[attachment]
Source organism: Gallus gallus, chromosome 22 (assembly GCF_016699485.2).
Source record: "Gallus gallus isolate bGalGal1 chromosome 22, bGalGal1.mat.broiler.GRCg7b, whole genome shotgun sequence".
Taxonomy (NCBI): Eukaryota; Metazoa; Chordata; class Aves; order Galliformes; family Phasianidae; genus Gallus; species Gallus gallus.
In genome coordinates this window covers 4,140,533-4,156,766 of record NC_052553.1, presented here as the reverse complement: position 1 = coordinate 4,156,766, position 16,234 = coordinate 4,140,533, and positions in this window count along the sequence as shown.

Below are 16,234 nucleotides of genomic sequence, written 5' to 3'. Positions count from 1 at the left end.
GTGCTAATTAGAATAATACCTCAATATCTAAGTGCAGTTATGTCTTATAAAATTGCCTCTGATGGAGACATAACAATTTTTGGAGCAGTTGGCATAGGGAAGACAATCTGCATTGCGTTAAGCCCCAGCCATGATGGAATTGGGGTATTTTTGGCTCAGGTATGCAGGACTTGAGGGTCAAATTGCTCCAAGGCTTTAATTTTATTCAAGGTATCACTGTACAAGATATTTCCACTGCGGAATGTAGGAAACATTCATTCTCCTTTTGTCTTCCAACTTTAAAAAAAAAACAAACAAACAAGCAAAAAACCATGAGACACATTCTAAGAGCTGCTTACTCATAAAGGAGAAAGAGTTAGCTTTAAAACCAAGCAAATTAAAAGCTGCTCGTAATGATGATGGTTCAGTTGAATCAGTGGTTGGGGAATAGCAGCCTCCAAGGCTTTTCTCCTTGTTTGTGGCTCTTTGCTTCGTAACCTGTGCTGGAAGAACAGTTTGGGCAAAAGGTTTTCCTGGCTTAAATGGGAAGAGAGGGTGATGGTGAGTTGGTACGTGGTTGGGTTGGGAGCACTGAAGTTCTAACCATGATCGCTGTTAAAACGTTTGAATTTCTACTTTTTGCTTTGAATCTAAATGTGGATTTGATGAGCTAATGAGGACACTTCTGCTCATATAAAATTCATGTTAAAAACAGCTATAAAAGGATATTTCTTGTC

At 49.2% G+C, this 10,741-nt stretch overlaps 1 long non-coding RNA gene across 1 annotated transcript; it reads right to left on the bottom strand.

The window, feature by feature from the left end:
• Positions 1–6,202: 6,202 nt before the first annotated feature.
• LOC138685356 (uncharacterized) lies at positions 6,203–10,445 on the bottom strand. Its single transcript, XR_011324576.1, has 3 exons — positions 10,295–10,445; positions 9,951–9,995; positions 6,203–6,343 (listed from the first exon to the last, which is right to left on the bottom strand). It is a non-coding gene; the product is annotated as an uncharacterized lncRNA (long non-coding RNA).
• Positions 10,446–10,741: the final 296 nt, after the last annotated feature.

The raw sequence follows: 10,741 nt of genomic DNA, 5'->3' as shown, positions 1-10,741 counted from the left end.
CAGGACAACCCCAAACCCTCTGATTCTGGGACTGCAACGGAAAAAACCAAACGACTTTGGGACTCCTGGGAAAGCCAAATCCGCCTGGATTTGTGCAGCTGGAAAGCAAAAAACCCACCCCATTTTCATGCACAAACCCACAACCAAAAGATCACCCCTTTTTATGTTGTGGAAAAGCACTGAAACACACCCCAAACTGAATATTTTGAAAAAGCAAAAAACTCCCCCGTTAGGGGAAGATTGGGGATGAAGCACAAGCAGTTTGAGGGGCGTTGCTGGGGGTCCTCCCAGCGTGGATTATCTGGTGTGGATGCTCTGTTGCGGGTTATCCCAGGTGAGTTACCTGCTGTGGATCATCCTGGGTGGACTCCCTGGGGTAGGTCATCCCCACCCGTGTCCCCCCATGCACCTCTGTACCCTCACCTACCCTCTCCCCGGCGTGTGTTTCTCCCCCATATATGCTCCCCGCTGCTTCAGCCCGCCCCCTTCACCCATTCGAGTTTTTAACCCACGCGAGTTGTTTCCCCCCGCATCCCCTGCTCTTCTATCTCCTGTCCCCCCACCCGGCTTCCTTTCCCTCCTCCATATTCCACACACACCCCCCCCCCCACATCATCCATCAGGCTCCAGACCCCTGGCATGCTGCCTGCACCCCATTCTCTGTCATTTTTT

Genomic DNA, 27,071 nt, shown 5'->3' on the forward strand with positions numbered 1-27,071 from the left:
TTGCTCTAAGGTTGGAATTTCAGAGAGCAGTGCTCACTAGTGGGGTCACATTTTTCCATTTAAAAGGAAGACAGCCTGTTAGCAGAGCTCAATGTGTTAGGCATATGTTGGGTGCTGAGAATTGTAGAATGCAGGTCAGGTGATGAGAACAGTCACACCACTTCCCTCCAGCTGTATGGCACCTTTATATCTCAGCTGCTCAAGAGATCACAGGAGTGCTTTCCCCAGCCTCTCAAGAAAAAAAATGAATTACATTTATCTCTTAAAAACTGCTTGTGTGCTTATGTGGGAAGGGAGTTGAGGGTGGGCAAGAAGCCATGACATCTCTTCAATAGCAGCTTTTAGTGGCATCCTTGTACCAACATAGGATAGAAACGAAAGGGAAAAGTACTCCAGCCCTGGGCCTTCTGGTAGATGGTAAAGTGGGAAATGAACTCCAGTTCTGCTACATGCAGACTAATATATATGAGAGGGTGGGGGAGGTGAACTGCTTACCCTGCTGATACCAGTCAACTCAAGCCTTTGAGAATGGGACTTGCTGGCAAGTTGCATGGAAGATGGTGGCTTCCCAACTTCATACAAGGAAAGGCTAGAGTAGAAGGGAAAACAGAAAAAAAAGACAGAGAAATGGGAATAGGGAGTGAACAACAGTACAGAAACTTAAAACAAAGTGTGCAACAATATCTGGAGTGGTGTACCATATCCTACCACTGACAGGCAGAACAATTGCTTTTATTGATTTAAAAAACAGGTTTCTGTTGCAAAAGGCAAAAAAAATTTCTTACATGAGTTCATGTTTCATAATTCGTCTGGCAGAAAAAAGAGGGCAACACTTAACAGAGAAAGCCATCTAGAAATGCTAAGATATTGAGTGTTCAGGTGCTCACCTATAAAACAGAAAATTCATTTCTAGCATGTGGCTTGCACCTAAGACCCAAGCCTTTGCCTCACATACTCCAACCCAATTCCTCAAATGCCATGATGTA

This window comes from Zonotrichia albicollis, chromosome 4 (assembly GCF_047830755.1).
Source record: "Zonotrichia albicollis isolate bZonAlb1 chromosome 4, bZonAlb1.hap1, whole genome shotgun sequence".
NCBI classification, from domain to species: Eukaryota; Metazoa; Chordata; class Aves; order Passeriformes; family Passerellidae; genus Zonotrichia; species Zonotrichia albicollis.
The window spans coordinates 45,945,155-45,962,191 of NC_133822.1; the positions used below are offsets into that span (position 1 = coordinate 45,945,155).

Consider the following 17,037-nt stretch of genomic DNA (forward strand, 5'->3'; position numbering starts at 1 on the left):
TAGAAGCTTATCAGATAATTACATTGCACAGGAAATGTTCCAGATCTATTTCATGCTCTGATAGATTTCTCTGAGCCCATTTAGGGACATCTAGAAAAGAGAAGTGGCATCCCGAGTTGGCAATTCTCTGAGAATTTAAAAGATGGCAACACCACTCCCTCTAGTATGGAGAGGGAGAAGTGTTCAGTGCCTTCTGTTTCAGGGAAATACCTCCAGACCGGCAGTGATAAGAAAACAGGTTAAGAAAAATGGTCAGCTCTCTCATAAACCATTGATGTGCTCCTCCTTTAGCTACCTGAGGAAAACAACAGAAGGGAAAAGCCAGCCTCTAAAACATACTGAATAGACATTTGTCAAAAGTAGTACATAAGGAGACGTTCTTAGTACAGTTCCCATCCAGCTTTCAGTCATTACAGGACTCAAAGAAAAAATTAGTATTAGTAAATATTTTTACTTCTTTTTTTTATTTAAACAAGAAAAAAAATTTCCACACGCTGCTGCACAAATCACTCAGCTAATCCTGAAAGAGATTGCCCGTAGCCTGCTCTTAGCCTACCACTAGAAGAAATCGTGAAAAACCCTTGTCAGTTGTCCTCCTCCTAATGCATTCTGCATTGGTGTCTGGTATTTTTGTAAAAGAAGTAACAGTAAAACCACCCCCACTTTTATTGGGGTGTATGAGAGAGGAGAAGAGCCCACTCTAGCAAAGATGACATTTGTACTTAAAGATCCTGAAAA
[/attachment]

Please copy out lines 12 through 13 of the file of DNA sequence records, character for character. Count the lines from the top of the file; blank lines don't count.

The raw sequence follows: 10,741 nt of genomic DNA, 5'->3' as shown, positions 1-10,741 counted from the left end.
CAGGACAACCCCAAACCCTCTGATTCTGGGACTGCAACGGAAAAAACCAAACGACTTTGGGACTCCTGGGAAAGCCAAATCCGCCTGGATTTGTGCAGCTGGAAAGCAAAAAACCCACCCCATTTTCATGCACAAACCCACAACCAAAAGATCACCCCTTTTTATGTTGTGGAAAAGCACTGAAACACACCCCAAACTGAATATTTTGAAAAAGCAAAAAACTCCCCCGTTAGGGGAAGATTGGGGATGAAGCACAAGCAGTTTGAGGGGCGTTGCTGGGGGTCCTCCCAGCGTGGATTATCTGGTGTGGATGCTCTGTTGCGGGTTATCCCAGGTGAGTTACCTGCTGTGGATCATCCTGGGTGGACTCCCTGGGGTAGGTCATCCCCACCCGTGTCCCCCCATGCACCTCTGTACCCTCACCTACCCTCTCCCCGGCGTGTGTTTCTCCCCCATATATGCTCCCCGCTGCTTCAGCCCGCCCCCTTCACCCATTCGAGTTTTTAACCCACGCGAGTTGTTTCCCCCCGCATCCCCTGCTCTTCTATCTCCTGTCCCCCCACCCGGCTTCCTTTCCCTCCTCCATATTCCACACACACCCCCCCCCCCACATCATCCATCAGGCTCCAGACCCCTGGCATGCTGCCTGCACCCCATTCTCTGTCATTTTTT